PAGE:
Texas

Killer Joe

William Friedkin’s (The Exorcist, Bug) latest thriller, Killer Joe, looks gritty, greasy, and gross, the sort of crime movie that makes you feel like you have to take a shower after you watch it. It’s full of bad people making evil decisions; which, according to noir morality, is going to spell certain (and likely bloody) doom for everyone involved. Sometimes watching a movie like that can be a masochistic experience, but when the film in question stars names like Thomas Haden Church, Emile Hirsch, Gina Gershon, an adorable-while-spinning Juno Temple, and a seemingly motivated Matthew McConaughey, more likely than not the experience is going to be fascinating. Killer Joe’s new trailer has violence, matricide, deep shadows, rain storms, Southern accents, dilapidated pool halls, people putting their sister up as collateral, and I think someone gets killed with a can of pumpkin pie filling. It looks moody, and dangerous, and it warns us that the film has an NC-17 rating.

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Like most people, there was a time in my life where I fancied myself a filmmaker. I will readily admit now that I do not possess the creative talents to be able to take the written word and make it a visual piece of art. Heaven knows I tried to dream it up, but I just wasn’t meant for that world. Well, during my most recent case of wanting to be a filmmaker, I worked on the short film Knife (currently playing in the SXSW Texas Shorts Showcase) directed by Fort Worth, TX writer/director/producer/vegan chef and all around awesome man, James Johnston. James has been a staple at SXSW for as long as I’ve been attending and his commitment to promoting Texas filmmaking is just one of the many reasons he continues to earn respect and praise in our little Texas bubble. As you can imagine, James is pretty busy this week promoting Knife and working on various other projects, but he took a few minutes to talk with me about some of his fondest SXSW memories.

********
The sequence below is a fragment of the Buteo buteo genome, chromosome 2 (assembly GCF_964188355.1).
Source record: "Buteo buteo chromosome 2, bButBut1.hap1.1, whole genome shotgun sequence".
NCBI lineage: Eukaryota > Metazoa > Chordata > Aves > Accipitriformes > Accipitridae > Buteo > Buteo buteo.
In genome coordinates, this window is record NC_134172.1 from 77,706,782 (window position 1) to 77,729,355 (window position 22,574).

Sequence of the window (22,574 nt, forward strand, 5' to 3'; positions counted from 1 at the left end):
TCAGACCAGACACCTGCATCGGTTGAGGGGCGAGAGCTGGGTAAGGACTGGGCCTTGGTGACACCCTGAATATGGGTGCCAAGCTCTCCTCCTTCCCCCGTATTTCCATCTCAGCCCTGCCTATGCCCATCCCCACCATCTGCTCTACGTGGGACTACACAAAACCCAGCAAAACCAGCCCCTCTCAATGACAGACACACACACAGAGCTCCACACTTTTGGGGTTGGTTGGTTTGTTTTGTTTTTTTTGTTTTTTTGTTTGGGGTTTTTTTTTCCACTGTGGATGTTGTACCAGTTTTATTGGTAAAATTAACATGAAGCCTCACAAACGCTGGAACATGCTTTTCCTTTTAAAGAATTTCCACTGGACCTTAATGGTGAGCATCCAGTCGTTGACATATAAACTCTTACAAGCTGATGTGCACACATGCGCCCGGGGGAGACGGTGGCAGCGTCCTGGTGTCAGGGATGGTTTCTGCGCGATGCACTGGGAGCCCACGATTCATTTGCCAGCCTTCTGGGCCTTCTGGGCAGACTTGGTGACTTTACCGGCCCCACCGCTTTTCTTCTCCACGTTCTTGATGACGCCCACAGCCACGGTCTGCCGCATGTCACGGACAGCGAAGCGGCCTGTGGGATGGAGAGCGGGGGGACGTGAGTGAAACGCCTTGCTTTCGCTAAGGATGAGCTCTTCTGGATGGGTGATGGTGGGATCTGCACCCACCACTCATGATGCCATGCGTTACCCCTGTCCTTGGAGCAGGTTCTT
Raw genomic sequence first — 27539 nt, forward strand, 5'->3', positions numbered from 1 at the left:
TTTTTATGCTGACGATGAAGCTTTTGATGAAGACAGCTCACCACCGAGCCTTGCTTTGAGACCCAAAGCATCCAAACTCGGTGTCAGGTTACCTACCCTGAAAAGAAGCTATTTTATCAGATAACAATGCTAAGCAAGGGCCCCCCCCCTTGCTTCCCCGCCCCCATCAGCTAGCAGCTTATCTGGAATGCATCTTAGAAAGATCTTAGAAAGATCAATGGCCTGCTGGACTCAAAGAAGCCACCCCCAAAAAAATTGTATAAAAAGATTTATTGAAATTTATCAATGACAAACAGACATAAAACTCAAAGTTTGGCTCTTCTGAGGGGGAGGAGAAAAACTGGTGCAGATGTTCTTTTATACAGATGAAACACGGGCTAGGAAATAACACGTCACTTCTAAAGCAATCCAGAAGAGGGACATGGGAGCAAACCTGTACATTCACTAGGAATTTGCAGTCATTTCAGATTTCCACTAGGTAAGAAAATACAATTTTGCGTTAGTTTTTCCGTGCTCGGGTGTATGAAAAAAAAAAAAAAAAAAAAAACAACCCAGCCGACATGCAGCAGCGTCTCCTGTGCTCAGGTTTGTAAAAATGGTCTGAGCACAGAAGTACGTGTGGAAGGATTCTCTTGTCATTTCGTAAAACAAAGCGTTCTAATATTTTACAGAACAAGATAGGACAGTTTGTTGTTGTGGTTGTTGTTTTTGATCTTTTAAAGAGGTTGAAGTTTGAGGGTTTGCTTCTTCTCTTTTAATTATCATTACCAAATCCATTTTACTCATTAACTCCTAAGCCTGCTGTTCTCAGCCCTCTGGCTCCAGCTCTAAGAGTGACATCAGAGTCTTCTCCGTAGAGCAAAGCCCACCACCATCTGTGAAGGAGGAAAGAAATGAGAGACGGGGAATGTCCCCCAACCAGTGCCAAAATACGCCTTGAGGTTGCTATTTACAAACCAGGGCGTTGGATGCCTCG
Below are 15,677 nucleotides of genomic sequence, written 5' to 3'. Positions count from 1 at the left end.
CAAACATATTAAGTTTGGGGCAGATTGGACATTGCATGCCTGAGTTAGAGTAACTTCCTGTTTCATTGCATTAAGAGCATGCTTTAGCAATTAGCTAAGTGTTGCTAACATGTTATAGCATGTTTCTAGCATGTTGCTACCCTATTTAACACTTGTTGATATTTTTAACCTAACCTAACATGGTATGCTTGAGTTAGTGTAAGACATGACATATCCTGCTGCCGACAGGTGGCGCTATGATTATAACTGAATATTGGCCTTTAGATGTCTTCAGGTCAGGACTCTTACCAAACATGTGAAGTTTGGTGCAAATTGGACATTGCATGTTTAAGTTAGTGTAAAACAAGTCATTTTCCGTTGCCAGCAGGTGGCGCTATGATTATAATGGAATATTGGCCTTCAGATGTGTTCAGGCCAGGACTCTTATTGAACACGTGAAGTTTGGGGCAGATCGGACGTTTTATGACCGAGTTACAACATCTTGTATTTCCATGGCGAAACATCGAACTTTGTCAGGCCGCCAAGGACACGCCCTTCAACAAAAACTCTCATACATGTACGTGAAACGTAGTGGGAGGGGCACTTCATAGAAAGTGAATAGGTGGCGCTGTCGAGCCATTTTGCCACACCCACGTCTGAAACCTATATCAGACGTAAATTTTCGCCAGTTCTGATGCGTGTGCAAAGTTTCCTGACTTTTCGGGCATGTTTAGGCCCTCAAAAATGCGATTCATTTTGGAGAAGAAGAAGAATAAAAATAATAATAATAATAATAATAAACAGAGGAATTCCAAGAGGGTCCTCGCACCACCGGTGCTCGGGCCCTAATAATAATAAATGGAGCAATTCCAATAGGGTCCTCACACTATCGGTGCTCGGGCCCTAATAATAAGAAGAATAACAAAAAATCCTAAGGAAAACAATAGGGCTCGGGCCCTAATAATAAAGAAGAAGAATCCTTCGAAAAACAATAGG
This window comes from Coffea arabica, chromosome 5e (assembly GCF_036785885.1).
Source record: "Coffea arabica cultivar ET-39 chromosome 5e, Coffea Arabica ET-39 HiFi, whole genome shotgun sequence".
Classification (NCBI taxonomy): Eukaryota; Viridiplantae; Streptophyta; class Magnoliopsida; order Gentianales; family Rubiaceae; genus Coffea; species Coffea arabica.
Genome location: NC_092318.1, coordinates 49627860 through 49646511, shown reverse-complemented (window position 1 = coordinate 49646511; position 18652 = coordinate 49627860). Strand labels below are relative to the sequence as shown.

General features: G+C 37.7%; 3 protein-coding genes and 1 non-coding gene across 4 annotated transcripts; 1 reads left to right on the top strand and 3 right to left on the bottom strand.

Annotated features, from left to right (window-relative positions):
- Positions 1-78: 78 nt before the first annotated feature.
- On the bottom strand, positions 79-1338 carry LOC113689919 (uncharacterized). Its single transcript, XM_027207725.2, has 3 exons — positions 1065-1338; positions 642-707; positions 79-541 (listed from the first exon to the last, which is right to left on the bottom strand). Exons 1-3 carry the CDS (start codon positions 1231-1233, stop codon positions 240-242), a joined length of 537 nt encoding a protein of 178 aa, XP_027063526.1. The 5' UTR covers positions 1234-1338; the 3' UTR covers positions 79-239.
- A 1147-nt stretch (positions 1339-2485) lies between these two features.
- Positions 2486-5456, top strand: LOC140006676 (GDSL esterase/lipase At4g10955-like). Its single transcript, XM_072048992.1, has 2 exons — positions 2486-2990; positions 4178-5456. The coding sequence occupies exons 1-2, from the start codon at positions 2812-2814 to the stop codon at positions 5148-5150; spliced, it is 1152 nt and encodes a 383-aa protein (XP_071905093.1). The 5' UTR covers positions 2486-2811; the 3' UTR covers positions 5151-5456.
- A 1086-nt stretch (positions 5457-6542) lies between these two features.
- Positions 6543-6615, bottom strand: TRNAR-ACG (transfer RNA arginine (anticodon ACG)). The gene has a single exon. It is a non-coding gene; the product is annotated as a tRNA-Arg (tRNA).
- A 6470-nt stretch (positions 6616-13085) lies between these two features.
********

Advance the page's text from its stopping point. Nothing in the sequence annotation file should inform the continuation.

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Even though I’m no longer in the bunker of Reject HQ in Austin, I still like to keep my ear to the ground to catch the political rumblings. So far there’s been a lot of talk about how much mansions are worth, how you get 8 pounds of hair to stay put, and something about an amendment to create a committee to look into committee creation. Boring stuff, I know. Nothing was all that interesting until I hit upon an entry on the Alamo Drafthouse’s calendar for October 5th (after the mad, mad, mad, madness of Fantastic Fest is over) that claimed to be a showcase of political short films made especially for the current gubernatorial race between Rick Perry and Bill White.

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We have to say goodbye to the King of the Wild Frontier – Fess Parker.

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For years, Texan scholars thought Neil Miller was the real Wild Man of the Navidad, but it turns out he is some pelt-wearing man beast. How that is proof its not Neil is beyond me.

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Tim Disney’s American Violet, opening in limited release today, is a well-acted but heavy-handed message movie that could have used a subtler approach.

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The Eight Best Films About Texas

In honor of the South By Southwest festival in Austin a few weeks back and this weekend’s AFI Dallas Film Festival, and to celebrate the fact that Neil has very little power over me while he’s still recovering from oversized novelty margaritas, I’m presenting this Lone Star-themed Top Eight list.

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